Thursday, December 1, 2011

All are (Not) Welcome

I believe it is time for churches to stop with the hypocrisy already.

Just the other day, I came across this particular blog on the Living Lutheran website:

You did read it correctly.  The pastor, kicked a guy out of the congregation because he displayed the characteristics of a child molester. 

Now, I'm all for protecting children.  I'm all for keeping predators away from children, but there are several very major things at stake in this whole process.

#1.  The Gospel is indeed for ALL people.  Face it, everyone of us is screwed up in some form or fashion.  Even the most stable seeming people on the outside...even the most righteous looking people on the outside have something dreadfully wrong with them.  It may be a secret sin or sins.  It may be an addiction.  It may be a ticking bomb within that can go off at any moment leading to brokenness of family, job, or what have you.  No one is fully good.  No one is fully evil.  We are both saint and sinner.  Which is why the Gospel is for ALL people.  The Gospel has the power to transform that which is evil and bring about good.  From the little information we get from this article, the pastor never gave the Gospel a chance to transform.

#2. Within the Church, Jesus gave us a process for handling members who sin.  It isn't going up to a person and saying, "Buddy, you've got to go."  It's Matthew Chapter 18:

15“If another member of the church sins against you, go and point out the fault when the two of you are alone. If the member listens to you, you have regained that one. 16But if you are not listened to, take one or two others along with you, so that every word may be confirmed by the evidence of two or three witnesses. 17If the member refuses to listen to them, tell it to the church; and if the offender refuses to listen even to the church, let such a one be to you as a Gentile and a tax collector. 18Truly I tell you, whatever you bind on earth will be bound in heaven, and whatever you loose on earth will be loosed in heaven. 19Again, truly I tell you, if two of you agree on earth about anything you ask, it will be done for you by my Father in heaven. 20For where two or three are gathered in my name, I am there among them.”

These aren't simply nice words to consider.  They are a plan of action to deal with folks who pose a threat to the harmony and wellness of a church by sinful behavior.  The goal is to help a person deal with his or her sin, confront them with it, have them work toward repentance, and minister to them.  The guy never apparently had that opportunity in the story.

#3. There indeed comes a time when people are not welcome in our congregations or churches.  We need to be honest about that.  For instance, it is all well and good if someone wants to believe they must do something to earn salvation; it is all well and good that such a person decides to worship at a Lutheran church; but it is not well and good that such a person try to impose such a belief upon a church which directly defines itself in the vein of St. Paul who says, "We are saved by grace alone through faith in Christ Jesus."  If a person directly tries to influence a Lutheran church in that manner, then they are not welcome.  Similarly, in the above blog, if the pastor and church members confronted the guy with his behavior, with calls to repentance, and none were forthcoming, then that gentleman should no longer be welcome in that congregation.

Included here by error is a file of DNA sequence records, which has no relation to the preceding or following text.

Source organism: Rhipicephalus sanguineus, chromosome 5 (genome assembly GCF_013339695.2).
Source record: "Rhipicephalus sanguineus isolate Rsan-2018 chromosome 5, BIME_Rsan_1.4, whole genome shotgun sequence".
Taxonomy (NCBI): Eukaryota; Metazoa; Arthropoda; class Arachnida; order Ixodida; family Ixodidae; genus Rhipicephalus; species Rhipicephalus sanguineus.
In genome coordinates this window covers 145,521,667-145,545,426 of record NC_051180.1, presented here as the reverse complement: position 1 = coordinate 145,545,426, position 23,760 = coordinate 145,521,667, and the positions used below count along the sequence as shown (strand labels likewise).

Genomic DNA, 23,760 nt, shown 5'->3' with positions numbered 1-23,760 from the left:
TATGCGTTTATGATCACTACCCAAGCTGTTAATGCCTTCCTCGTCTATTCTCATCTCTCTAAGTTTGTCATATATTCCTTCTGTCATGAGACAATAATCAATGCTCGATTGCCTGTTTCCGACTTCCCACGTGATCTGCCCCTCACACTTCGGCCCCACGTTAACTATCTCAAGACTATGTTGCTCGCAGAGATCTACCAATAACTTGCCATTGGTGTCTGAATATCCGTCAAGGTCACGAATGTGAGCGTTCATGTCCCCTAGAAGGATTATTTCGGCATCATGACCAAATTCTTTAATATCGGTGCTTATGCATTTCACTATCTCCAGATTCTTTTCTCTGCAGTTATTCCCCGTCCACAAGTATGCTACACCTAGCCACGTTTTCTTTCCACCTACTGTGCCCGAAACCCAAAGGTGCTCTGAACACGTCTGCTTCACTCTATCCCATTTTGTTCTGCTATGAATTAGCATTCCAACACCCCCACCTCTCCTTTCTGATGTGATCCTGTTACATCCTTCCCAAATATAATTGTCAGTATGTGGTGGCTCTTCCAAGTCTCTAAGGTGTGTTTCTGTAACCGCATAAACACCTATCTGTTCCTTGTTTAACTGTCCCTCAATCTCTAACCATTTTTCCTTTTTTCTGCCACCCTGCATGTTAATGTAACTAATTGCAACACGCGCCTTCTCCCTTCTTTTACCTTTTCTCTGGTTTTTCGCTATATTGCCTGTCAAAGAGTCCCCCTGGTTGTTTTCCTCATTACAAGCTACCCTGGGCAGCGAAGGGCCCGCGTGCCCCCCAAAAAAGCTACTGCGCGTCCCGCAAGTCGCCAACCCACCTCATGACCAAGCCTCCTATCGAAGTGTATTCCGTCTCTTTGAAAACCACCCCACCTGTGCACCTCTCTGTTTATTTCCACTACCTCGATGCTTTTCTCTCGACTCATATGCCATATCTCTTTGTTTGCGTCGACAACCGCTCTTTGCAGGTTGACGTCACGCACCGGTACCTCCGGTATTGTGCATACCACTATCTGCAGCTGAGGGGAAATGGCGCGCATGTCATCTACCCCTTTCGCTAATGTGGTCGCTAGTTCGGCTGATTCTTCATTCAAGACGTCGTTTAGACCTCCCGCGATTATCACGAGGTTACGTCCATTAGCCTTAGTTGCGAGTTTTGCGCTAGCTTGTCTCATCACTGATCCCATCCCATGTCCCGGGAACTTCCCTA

Those congregations, and to an extent denominations, who put the sign out "All are Welcome" are being intellectually and practically dishonest.  It's time to lose that idiotic sound byte.  It's time to be truthful. 

"Come as You Are, but Be Prepared to Change"


Kathy said...

Great post. I totally agree. I only wish the Catholic bishops had gotten your message about 40 years and billions of dollars in lawsuits ago.

Just one little question: Where does Saint Paul say "We are saved by grace alone"? The word "alone" does not appear in my Bible, and I have tried to read Romans very carefully. I think if we could answer this question, we could clear up a lot of confusion.

Kevin Haug said...


You are correct that Paul never says, "By grace alone." That verbage isn't in Scripture, but do take a moment to read through all the commentary given by Paul when it comes to being saved by grace versus being saved by the law or by anything we do. Paul is adamant that there is nothing we do for salvation.

Kathy said...

I completely agree that there is nothing we can do to earn Salvation. Jesus did that for us on the Cross, and it is only for us to accept the Gift. But there is a lot we can do for our Sanctification.

This is really total confusion. If you are implying that the imaginary guy who thinks he can earn Salvation has a Catholic viewpoint, that is totally silly. I have been a Catholic for going on 40 years, and I have never met someone who believed that. This is a total misunderstanding.

I wish to heaven that we could just clear this up. Check the Catechism, do anything you want, and you will see that the Catholic Church does not and has never taught that we earn Salvation.

Really, if we could clear this up, the Church could be united.